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What is a K-Hole and How is it Dangerous?

Ketamine, commonly used as a veterinary tranquilizing agent, can also produce the types of dissociative effects associated with psychedelic drugs when abused. As with most all psychedelic substances, the effects can be unpredictable and fairly dangerous under certain circumstances.

The K-hole effect takes shape once a person enters into the dissociative state caused by Ketamine. Psychedelic drugs in general interact with essential regions in the brain, many of which regulate consciousness, perception and emotions.

While Ketamine itself is not addictive, the K-hole effect can become addictive for some users. Dangers associated with the Ketamine use become most apparent once a person experiences the K-hole effect.

If you or someone you love abuses Ketamine, seek help today by calling 800-601-3889 (Who Answers?).


When used for recreational purposes, Ketamine can be snorted, injected, taken in pill form and even administered rectally. According to the National Highway Traffic Safety Administration, the “high” effect produced by Ketamine closely resembles that produced by PCP and LSD, the two most popular psychedelic drugs.

Unlike pain-blocking drugs, Ketamine’s anesthetic effects essentially shuts off the brain from the body altogether. Ketamine does this by specifically targeting the glutamate cell receptors in the brain.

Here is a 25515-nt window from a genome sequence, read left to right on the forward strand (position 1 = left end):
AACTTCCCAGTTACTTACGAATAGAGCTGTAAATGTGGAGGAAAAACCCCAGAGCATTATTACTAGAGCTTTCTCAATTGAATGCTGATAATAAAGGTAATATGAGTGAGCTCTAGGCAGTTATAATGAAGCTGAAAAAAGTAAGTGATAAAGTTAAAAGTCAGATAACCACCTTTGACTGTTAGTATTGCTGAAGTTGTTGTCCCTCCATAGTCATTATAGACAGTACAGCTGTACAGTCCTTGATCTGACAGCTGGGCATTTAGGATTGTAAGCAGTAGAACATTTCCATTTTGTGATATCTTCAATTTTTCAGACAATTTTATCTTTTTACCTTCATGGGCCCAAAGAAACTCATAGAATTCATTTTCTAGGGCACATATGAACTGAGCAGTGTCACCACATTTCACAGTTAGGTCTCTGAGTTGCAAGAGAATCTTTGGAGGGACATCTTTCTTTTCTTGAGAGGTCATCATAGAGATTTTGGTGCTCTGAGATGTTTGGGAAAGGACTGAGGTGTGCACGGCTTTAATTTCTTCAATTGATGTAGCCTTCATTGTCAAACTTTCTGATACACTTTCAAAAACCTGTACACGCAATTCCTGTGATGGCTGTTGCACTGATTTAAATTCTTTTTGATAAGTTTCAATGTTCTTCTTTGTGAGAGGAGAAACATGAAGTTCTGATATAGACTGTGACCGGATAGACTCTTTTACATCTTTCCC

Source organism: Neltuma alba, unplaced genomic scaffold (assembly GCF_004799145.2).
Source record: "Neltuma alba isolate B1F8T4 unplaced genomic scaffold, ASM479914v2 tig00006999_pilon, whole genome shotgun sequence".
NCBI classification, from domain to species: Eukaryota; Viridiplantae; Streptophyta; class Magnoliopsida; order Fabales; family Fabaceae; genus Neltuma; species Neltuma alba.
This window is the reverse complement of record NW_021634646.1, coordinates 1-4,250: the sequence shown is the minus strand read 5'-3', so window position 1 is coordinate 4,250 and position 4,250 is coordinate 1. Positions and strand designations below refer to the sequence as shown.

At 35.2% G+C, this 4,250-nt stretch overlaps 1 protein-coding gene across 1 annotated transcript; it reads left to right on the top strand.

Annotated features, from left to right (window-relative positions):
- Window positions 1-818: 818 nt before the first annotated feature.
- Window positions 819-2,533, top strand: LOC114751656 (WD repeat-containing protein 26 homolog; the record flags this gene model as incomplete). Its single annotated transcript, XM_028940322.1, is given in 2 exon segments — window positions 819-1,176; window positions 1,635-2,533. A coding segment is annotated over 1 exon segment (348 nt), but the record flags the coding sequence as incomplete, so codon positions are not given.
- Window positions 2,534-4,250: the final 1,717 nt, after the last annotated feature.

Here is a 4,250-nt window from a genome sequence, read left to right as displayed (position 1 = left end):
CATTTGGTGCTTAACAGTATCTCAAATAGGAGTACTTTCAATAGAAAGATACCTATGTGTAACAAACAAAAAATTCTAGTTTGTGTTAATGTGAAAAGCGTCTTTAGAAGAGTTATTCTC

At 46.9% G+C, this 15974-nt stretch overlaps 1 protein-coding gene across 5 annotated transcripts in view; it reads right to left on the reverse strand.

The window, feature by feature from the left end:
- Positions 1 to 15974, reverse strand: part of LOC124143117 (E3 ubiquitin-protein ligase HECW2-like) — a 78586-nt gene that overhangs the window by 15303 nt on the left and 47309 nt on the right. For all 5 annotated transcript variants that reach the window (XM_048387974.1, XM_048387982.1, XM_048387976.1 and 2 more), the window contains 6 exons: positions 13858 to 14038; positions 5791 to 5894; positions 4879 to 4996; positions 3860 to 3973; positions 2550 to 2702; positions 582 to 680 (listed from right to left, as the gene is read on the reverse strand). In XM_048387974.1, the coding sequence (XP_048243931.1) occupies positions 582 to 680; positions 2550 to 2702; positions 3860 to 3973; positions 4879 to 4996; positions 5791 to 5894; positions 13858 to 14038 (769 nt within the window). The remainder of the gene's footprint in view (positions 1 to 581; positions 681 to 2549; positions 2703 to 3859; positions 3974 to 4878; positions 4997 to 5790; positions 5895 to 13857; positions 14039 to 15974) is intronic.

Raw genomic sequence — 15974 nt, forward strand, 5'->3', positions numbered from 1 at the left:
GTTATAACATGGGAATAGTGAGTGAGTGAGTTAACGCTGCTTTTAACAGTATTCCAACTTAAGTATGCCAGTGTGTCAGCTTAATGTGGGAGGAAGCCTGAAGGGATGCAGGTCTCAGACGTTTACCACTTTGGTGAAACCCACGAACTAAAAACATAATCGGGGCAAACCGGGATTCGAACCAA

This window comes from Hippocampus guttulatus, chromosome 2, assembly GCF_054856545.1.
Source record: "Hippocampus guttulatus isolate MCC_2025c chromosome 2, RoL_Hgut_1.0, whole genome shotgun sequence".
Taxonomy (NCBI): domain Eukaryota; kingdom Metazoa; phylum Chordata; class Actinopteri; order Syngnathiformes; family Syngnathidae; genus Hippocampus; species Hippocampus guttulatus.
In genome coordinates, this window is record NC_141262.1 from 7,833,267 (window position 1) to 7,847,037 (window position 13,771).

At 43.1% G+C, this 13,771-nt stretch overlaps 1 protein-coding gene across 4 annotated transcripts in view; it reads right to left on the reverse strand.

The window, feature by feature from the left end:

When working normally, glutamate secretions from these receptors promote brain cell activity and overall brain function. Ketamine’s effects interfere with glutamine secretions and thereby warp communications between the various brain regions as well as completely shutting down certain regions.

The K-Hole Effect


A K-hole results from doing too much Ketamine in one sitting.

According to the New York University-Steinhardt, the intensity of a ketamine “high” directly corresponds with the dosage amount used. The K-hole effect typically occurs when injecting (intramuscularly) doses of 60-125 milligrams or snorting anywhere from 100 to 250 milligrams depending on a person’s weight, tolerance and biochemical response to the drug’s effects.

The K-hole effect can happen as soon as 10 to 20 minutes after taking the drug. Users first experience an inability to move followed by a total disconnect from physical sensations as hallucinations start to take shape. The inability to move when on ketamine accounts for its classification as a date rape drug.

Dangerous Effects

K-hole dangers develop out of Ketamine’s effects on the mind and body. Psychological effects typically produced by Ketamine include:

  • Hallucinations
  • Out-of-body experiences
  • Disorientation
  • Sense of invincibility
  • Inability to communicate with others
  • Warped thought processes
  • Limited awareness of surrounding environment
  • Vivid dreams

Physical effects experienced include:

  • Inability to perceive pain
  • Slurred speech
  • Loss of coordination
  • Elevated blood pressure
  • Catatonic state
  • Abnormally fast heart rate

Side effects often experienced may take the form of:

  • Delirium
  • Chest pains
  • Psychosis
  • Seizures
  • Paranoia
  • Vomiting
  • Severe anxiety
  • Heart palpitations
  • Flashbacks


In high enough doses, Ketamine can cause overdose. Even in cases where overdose does not occur, the K-hole effect can place users in a state of paralysis that may or may not shut down a person’s respiratory and circulatory functions. In cases where Ketamine induces vomiting, a person’s inability to move can leave him or her choking to the point of asphyxiation.

The overall “disconnect” users experience from their surroundings can easily lead to injury or fatality. As with most psychedelic drugs, users are more likely to become psychologically addicted to Ketamine’s effects rather than physically addicted.

Stop abusing Ketamine and prevent addiction by seeking help today; call 800-601-3889 (Who Answers?) now.

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